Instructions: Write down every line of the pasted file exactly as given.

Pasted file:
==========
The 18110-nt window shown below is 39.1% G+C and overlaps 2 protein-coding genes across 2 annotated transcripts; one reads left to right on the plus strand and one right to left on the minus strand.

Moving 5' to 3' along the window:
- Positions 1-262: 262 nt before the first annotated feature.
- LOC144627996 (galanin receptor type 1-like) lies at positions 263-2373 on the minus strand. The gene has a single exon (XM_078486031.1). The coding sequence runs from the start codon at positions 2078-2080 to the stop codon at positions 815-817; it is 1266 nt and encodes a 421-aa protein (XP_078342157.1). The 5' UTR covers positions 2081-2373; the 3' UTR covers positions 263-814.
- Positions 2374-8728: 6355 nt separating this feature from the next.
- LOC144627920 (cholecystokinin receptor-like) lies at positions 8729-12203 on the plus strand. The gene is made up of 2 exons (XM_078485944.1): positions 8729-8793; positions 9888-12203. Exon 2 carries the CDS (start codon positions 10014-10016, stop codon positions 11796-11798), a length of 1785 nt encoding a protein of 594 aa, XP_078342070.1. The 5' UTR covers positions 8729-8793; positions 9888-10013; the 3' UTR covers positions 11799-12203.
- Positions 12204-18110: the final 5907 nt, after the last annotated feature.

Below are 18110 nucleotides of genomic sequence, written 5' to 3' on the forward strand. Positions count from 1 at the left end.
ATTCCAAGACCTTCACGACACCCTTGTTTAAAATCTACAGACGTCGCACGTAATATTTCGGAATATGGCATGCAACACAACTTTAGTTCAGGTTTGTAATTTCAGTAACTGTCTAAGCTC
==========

The 18110-nt window shown below is 39.1% G+C and overlaps 2 protein-coding genes across 2 annotated transcripts; one reads left to right on the plus strand and one right to left on the minus strand.

Moving 5' to 3' along the window:
- Positions 1-262: 262 nt before the first annotated feature.
- LOC144627996 (galanin receptor type 1-like) lies at positions 263-2373 on the minus strand. The gene has a single exon (XM_078486031.1). The coding sequence runs from the start codon at positions 2078-2080 to the stop codon at positions 815-817; it is 1266 nt and encodes a 421-aa protein (XP_078342157.1). The 5' UTR covers positions 2081-2373; the 3' UTR covers positions 263-814.
- Positions 2374-8728: 6355 nt separating this feature from the next.
- LOC144627920 (cholecystokinin receptor-like) lies at positions 8729-12203 on the plus strand. The gene is made up of 2 exons (XM_078485944.1): positions 8729-8793; positions 9888-12203. Exon 2 carries the CDS (start codon positions 10014-10016, stop codon positions 11796-11798), a length of 1785 nt encoding a protein of 594 aa, XP_078342070.1. The 5' UTR covers positions 8729-8793; positions 9888-10013; the 3' UTR covers positions 11799-12203.
- Positions 12204-18110: the final 5907 nt, after the last annotated feature.

Below are 18110 nucleotides of genomic sequence, written 5' to 3' on the forward strand. Positions count from 1 at the left end.
ATTCCAAGACCTTCACGACACCCTTGTTTAAAATCTACAGACGTCGCACGTAATATTTCGGAATATGGCATGCAACACAACTTTAGTTCAGGTTTGTAATTTCAGTAACTGTCTAAGCTC